It was a big day yesterday for the fallen lion, as two of the most significant Holdens of recent history crossed the auction floor at Lloyd’s Auctions. Each was been covered by NZ Autocar earlier this week — one being the skunkworks project HSV Maloo W1 (powered by GM’s LS9 monster), and the other being the last Australian-made Holden ever produced, a VF SS-V Redline.
By about 6.00pm last night, bidding had finished up on the two models. The Maloo W1 ended with no further bids, its AU$1,050,000 ($1.1million) final price making it officially the most expensive Australian car to be sold at auction in history.
The SS Redline featured far more bidding in its closing moments. Having started the day at an already record-breaking AU$250,000 (the most a non-HSV F-gen Holden Commodore had achieved at auction to that point), bidding surged late — first to eclipse the half-million mark, before settling at a dizzying AU$750,000. Neither auction price includes fees.
To put a finer point on the Redline’s tail, while the owner claims that it’s the last Holden to have ever been produced in Australia, as indicated by its 333644, it isn’t the last car to roll off Holden’s production line (as depicted in a series of photos and video from the factory’s final day).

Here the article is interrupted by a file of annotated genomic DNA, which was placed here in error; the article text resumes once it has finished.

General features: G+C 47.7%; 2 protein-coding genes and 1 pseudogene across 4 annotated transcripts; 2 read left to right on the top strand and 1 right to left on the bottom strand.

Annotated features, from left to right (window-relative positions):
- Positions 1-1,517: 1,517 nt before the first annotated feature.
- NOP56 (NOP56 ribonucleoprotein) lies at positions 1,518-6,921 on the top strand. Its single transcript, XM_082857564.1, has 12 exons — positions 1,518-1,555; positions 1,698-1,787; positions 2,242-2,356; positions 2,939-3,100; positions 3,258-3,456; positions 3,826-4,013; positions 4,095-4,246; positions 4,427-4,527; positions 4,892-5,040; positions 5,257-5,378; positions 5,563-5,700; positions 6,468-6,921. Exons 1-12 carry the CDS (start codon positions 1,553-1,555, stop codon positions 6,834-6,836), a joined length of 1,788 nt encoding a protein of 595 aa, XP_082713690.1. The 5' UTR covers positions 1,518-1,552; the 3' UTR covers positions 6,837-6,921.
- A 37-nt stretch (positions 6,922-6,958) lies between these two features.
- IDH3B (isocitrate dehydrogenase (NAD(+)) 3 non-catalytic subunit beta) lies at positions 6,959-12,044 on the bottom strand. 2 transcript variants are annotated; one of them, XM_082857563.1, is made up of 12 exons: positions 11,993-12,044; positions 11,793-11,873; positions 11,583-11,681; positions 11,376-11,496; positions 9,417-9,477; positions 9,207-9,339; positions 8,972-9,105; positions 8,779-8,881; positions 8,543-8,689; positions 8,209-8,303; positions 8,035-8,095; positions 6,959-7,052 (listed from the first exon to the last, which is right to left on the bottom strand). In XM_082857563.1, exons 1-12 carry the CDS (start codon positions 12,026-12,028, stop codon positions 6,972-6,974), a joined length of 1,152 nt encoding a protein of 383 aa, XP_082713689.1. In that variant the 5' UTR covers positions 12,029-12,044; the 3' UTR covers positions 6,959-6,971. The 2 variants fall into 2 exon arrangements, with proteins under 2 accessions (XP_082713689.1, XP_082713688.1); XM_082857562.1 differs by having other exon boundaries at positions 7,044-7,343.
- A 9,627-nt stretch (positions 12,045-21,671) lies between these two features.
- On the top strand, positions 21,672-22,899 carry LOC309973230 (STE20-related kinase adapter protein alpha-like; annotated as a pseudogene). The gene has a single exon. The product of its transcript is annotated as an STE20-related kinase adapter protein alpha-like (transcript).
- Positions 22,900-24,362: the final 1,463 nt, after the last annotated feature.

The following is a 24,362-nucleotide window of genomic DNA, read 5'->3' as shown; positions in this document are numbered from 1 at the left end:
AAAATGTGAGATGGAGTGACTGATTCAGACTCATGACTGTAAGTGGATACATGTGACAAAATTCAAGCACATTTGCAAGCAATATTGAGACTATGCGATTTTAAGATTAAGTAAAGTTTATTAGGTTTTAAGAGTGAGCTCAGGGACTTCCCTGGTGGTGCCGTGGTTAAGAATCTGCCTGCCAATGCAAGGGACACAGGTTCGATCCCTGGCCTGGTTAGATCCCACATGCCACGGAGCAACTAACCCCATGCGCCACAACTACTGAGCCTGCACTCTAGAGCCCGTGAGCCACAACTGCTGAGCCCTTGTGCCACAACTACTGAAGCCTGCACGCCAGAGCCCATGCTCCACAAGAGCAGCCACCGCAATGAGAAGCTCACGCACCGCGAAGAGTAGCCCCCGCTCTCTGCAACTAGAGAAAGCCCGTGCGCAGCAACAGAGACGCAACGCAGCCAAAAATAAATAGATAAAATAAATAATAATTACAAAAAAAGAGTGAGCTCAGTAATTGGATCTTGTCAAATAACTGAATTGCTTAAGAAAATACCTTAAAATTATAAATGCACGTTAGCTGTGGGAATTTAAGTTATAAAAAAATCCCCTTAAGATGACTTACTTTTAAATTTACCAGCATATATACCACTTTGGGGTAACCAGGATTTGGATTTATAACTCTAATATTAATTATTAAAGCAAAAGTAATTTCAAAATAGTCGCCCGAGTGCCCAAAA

The last car was an identical red SS-V Redline, but its VIN is 333542. General Motors has clarified that the two cars are not one in the same. Their ‘final’ Commodore now resides at the National Motor Museum. It is “the last car that ran down the General Assembly line and is not for sale.”
According to CarAdvice, Holden had built a selection of red SS-V Redlines for that final day, but instead of simply using the car with the last VIN for its celebratory send-off, it chose the car from the line-up that had the best fit and finish — 333542.
On the other side of the hall the winners of the Maloo W1 auction have confirmed that the car will become a prize in an upcoming raffle competition. Earlier in the week LMCT+, a company that runs luxury and performance car raffles for charity, broke the news that they led the auction and planned to give the coveted ute away.
One now wonders where the ute’s resting place will be; if it’s raffle-winning owners end up keeping it garaged, sell it to a museum or collector, or just use it as the V8 Gods intended.